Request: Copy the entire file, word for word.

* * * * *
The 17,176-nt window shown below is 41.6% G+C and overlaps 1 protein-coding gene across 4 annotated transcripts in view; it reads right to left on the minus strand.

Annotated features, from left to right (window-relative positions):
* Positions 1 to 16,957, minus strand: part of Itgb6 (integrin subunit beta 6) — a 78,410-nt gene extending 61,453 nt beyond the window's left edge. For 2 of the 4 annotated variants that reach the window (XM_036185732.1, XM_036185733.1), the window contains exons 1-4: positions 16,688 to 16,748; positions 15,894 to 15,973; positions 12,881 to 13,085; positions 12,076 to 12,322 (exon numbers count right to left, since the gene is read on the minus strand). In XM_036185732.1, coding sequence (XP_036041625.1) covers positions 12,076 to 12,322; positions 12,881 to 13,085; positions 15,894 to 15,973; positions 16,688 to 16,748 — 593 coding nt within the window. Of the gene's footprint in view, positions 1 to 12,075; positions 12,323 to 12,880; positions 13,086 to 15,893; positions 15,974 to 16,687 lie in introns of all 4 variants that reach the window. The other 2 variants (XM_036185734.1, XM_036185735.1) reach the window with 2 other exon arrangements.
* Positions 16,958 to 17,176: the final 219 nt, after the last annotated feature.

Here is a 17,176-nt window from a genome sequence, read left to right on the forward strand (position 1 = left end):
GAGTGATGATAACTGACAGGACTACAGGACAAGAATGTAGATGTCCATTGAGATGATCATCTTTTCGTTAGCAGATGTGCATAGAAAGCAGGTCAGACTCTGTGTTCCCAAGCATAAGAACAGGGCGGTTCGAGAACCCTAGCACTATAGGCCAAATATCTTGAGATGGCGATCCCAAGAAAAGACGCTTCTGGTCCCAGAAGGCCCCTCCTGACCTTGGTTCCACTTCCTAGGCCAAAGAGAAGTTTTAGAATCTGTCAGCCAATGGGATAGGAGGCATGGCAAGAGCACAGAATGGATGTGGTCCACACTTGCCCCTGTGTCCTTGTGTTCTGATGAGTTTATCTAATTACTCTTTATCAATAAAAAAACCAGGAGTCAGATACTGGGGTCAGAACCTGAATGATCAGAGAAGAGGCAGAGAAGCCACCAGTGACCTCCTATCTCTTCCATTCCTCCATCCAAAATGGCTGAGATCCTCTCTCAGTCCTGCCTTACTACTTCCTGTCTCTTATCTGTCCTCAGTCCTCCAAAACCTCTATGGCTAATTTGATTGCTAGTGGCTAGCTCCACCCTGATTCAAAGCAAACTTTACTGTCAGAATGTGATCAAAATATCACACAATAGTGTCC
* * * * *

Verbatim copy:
The 17,176-nt window shown below is 41.6% G+C and overlaps 1 protein-coding gene across 4 annotated transcripts in view; it reads right to left on the minus strand.

Annotated features, from left to right (window-relative positions):
* Positions 1 to 16,957, minus strand: part of Itgb6 (integrin subunit beta 6) — a 78,410-nt gene extending 61,453 nt beyond the window's left edge. For 2 of the 4 annotated variants that reach the window (XM_036185732.1, XM_036185733.1), the window contains exons 1-4: positions 16,688 to 16,748; positions 15,894 to 15,973; positions 12,881 to 13,085; positions 12,076 to 12,322 (exon numbers count right to left, since the gene is read on the minus strand). In XM_036185732.1, coding sequence (XP_036041625.1) covers positions 12,076 to 12,322; positions 12,881 to 13,085; positions 15,894 to 15,973; positions 16,688 to 16,748 — 593 coding nt within the window. Of the gene's footprint in view, positions 1 to 12,075; positions 12,323 to 12,880; positions 13,086 to 15,893; positions 15,974 to 16,687 lie in introns of all 4 variants that reach the window. The other 2 variants (XM_036185734.1, XM_036185735.1) reach the window with 2 other exon arrangements.
* Positions 16,958 to 17,176: the final 219 nt, after the last annotated feature.

Here is a 17,176-nt window from a genome sequence, read left to right on the forward strand (position 1 = left end):
GAGTGATGATAACTGACAGGACTACAGGACAAGAATGTAGATGTCCATTGAGATGATCATCTTTTCGTTAGCAGATGTGCATAGAAAGCAGGTCAGACTCTGTGTTCCCAAGCATAAGAACAGGGCGGTTCGAGAACCCTAGCACTATAGGCCAAATATCTTGAGATGGCGATCCCAAGAAAAGACGCTTCTGGTCCCAGAAGGCCCCTCCTGACCTTGGTTCCACTTCCTAGGCCAAAGAGAAGTTTTAGAATCTGTCAGCCAATGGGATAGGAGGCATGGCAAGAGCACAGAATGGATGTGGTCCACACTTGCCCCTGTGTCCTTGTGTTCTGATGAGTTTATCTAATTACTCTTTATCAATAAAAAAACCAGGAGTCAGATACTGGGGTCAGAACCTGAATGATCAGAGAAGAGGCAGAGAAGCCACCAGTGACCTCCTATCTCTTCCATTCCTCCATCCAAAATGGCTGAGATCCTCTCTCAGTCCTGCCTTACTACTTCCTGTCTCTTATCTGTCCTCAGTCCTCCAAAACCTCTATGGCTAATTTGATTGCTAGTGGCTAGCTCCACCCTGATTCAAAGCAAACTTTACTGTCAGAATGTGATCAAAATATCACACAATAGTGTCC